State, federal officials visit Tolsia High School
FORT GAY -- Two officials with the U.S. Department of Labor and several with Workforce West Virginia visited Tolsia High School on Aug. 19, to see Hugh Robert's carpentry class in action.
Roberts, who received the national Excellence in Action Award in the spring, boasts the top simulated workplace program in the state.
His students, through Rebel Construction, spoke to members of the West Virginia Board of Education in February about the success of the statewide pilot program, which has since expanded to other Career and Technical Education programs in Wayne County.
Simulated Workplace is a project in which CTE programs are operated as a business to better prepare students for business and industry environments.
In a simulated workplace, instruction doesn't change. It's simply a new way of documenting student knowledge and skill sets within an authentic work setting, while also replicating proper business and industry processes and procedures.
It also adds a new layer of accountability and allows for the development of more purposeful relationships with local and regional businesses. It also includes a time clock for students and random drug testing.
The pilot projects were partially funded by grants from the Department of Labor and Workforce West Virginia, and officials wanted to see the outcomes.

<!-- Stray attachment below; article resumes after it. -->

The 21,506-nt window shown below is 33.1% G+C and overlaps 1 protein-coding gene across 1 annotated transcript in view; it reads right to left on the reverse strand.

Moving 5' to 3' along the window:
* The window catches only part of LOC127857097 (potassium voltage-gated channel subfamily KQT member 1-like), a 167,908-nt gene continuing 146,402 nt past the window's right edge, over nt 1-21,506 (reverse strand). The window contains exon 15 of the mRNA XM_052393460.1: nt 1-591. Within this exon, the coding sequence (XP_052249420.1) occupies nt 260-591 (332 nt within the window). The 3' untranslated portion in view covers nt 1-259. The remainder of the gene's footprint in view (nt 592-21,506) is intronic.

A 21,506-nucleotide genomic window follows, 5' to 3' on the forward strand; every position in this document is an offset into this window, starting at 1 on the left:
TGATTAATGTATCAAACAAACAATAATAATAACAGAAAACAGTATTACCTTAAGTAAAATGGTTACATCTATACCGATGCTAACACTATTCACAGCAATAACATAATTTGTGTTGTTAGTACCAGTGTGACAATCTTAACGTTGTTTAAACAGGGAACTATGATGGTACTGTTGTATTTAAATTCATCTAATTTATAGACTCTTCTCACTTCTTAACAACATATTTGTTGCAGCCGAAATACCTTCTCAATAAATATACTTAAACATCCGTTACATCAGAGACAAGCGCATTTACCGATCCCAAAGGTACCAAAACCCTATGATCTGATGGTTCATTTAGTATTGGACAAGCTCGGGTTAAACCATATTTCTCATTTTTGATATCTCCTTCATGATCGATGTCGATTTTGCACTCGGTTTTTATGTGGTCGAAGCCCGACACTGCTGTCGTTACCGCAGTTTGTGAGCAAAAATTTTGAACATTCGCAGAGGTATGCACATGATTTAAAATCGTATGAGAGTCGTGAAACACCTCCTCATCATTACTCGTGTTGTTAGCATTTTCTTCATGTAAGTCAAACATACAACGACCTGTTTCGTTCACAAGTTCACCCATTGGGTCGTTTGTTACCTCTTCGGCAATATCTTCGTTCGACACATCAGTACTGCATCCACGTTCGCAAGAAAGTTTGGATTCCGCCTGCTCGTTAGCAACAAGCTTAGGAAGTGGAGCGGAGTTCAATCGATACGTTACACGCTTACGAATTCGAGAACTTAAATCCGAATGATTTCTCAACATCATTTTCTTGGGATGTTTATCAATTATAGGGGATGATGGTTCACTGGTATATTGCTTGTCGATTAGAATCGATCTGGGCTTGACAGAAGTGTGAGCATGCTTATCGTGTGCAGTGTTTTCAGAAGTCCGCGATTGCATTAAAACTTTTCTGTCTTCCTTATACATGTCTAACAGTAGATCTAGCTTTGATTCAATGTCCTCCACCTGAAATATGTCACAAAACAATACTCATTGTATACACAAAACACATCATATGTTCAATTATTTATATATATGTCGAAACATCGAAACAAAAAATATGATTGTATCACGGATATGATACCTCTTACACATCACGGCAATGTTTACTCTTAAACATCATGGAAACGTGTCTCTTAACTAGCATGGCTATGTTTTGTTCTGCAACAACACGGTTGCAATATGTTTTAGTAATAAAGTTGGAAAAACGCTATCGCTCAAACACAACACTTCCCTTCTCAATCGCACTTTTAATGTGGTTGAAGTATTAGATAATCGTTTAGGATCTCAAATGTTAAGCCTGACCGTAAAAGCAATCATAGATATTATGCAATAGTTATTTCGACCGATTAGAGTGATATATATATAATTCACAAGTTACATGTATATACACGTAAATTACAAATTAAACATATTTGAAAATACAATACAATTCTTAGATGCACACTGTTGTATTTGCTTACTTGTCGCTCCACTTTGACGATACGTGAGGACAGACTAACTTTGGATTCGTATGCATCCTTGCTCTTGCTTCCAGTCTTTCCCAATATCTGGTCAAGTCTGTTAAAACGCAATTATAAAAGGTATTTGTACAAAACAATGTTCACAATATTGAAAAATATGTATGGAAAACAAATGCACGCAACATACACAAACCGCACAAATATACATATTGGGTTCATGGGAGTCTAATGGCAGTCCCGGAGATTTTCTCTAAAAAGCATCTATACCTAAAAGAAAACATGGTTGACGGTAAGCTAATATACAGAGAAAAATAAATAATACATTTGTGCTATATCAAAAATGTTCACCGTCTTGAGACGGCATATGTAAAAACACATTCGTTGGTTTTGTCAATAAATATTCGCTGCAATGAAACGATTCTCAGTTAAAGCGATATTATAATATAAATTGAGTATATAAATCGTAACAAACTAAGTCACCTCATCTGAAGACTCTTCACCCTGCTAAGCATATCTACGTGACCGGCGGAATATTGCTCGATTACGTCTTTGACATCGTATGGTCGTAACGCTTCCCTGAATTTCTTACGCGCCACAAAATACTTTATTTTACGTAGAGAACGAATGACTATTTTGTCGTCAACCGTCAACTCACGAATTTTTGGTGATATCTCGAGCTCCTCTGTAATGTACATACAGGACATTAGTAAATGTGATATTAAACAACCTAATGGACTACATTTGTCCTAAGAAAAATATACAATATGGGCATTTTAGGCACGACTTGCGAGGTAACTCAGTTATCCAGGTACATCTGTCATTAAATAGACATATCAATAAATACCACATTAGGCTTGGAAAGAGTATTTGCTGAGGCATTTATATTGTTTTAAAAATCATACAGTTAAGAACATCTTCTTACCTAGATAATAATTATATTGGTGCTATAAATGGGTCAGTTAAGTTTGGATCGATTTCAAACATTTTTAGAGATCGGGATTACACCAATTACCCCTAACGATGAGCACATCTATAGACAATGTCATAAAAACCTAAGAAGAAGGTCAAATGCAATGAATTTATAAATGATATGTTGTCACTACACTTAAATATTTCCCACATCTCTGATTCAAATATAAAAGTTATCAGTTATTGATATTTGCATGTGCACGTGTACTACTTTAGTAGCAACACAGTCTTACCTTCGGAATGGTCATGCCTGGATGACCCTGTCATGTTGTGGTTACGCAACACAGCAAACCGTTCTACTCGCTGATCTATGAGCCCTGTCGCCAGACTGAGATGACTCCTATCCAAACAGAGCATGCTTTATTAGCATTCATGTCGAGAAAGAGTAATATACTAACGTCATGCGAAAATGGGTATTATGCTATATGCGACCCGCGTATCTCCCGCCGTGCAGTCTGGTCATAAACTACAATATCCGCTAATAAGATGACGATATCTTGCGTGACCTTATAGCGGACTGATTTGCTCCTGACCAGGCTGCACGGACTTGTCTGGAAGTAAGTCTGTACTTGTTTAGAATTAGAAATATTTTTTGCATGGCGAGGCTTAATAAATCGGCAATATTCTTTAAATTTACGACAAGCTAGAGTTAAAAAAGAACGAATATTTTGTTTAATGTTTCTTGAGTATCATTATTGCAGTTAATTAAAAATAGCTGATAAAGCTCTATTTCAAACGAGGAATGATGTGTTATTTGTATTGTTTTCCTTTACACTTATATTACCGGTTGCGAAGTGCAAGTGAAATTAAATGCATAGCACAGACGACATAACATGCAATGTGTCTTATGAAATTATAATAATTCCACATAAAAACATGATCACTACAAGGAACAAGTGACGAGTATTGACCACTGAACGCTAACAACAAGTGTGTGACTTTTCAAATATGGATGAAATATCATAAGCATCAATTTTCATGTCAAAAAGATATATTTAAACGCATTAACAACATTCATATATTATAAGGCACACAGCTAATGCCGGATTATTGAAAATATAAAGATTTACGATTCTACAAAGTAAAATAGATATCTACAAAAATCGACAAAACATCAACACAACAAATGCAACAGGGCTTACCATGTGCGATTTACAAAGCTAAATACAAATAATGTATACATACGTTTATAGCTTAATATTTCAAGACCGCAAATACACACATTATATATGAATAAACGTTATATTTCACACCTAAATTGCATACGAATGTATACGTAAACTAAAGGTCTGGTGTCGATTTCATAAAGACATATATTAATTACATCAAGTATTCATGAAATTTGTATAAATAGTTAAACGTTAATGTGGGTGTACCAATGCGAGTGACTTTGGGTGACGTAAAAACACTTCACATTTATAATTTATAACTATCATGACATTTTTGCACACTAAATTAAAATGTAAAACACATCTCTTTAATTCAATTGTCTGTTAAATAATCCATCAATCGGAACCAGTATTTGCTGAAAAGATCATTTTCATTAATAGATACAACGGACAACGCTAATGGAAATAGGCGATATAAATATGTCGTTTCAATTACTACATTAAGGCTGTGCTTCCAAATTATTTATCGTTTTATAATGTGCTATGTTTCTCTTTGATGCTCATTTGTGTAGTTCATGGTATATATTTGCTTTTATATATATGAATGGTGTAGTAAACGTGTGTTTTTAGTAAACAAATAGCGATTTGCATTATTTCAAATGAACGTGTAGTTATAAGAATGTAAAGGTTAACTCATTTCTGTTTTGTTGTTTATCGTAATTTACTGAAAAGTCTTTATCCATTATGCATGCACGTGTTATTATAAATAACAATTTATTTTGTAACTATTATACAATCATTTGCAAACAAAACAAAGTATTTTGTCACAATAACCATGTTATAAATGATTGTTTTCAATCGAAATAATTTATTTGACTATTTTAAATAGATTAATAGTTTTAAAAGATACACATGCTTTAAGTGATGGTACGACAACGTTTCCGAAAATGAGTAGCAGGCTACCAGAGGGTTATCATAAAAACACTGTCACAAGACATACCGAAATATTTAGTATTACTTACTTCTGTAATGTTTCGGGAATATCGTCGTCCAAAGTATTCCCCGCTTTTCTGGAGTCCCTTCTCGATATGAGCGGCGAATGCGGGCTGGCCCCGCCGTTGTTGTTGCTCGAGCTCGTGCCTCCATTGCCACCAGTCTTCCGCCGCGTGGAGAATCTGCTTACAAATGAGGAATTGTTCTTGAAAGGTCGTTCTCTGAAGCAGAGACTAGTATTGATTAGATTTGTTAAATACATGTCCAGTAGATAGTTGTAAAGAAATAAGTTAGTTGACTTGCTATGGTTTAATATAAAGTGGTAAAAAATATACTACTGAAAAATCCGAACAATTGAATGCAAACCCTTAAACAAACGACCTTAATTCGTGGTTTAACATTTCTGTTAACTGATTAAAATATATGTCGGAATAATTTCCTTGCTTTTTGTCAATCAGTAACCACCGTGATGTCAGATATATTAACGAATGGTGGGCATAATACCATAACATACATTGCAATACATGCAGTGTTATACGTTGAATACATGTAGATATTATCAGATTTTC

Stephen Duval, the chief for the Division of Workforce Investment, and Derrick Dolphin, who works with the Federal Project Office, both said they were impressed with the students' work and knowledge.
"The students are engaged with hands-on education," Duval said.
Russell Fry, the executive director for Workforce West Virginia -- and also a Wayne County native -- said simulated workplace provides a tremendous opportunity for students to learn not only skills related to their trade but also for working in the industry.
"The goal is to expose more of our young people to different skills and occupations that are so valuable for earning good living wages in West Virginia," Fry said. "We believe this gives (students) a real experience of what it's like to go to work."
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